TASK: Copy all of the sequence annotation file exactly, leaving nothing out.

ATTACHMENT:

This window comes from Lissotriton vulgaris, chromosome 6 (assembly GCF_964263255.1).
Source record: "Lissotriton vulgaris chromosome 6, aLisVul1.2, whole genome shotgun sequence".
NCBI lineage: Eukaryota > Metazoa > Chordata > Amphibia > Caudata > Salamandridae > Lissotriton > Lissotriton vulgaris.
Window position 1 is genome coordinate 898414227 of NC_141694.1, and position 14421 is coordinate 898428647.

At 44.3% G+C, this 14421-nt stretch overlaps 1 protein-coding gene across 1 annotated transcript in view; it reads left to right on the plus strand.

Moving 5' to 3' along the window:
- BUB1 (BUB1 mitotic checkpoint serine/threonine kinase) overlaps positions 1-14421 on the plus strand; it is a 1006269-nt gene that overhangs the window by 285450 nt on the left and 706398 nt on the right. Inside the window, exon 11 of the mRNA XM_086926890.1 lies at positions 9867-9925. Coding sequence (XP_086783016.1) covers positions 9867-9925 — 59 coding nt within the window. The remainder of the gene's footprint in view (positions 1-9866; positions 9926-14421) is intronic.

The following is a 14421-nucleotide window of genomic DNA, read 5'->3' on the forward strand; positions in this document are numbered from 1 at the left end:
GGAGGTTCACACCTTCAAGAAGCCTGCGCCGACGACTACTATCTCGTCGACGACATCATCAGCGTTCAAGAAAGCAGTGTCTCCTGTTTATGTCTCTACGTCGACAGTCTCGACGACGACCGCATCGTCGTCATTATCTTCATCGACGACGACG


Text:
This window comes from Lissotriton vulgaris, chromosome 6 (assembly GCF_964263255.1).
Source record: "Lissotriton vulgaris chromosome 6, aLisVul1.2, whole genome shotgun sequence".
NCBI lineage: Eukaryota > Metazoa > Chordata > Amphibia > Caudata > Salamandridae > Lissotriton > Lissotriton vulgaris.
Window position 1 is genome coordinate 898414227 of NC_141694.1, and position 14421 is coordinate 898428647.

At 44.3% G+C, this 14421-nt stretch overlaps 1 protein-coding gene across 1 annotated transcript in view; it reads left to right on the plus strand.

Moving 5' to 3' along the window:
- BUB1 (BUB1 mitotic checkpoint serine/threonine kinase) overlaps positions 1-14421 on the plus strand; it is a 1006269-nt gene that overhangs the window by 285450 nt on the left and 706398 nt on the right. Inside the window, exon 11 of the mRNA XM_086926890.1 lies at positions 9867-9925. Coding sequence (XP_086783016.1) covers positions 9867-9925 — 59 coding nt within the window. The remainder of the gene's footprint in view (positions 1-9866; positions 9926-14421) is intronic.

The following is a 14421-nucleotide window of genomic DNA, read 5'->3' on the forward strand; positions in this document are numbered from 1 at the left end:
GGAGGTTCACACCTTCAAGAAGCCTGCGCCGACGACTACTATCTCGTCGACGACATCATCAGCGTTCAAGAAAGCAGTGTCTCCTGTTTATGTCTCTACGTCGACAGTCTCGACGACGACCGCATCGTCGTCATTATCTTCATCGACGACGACG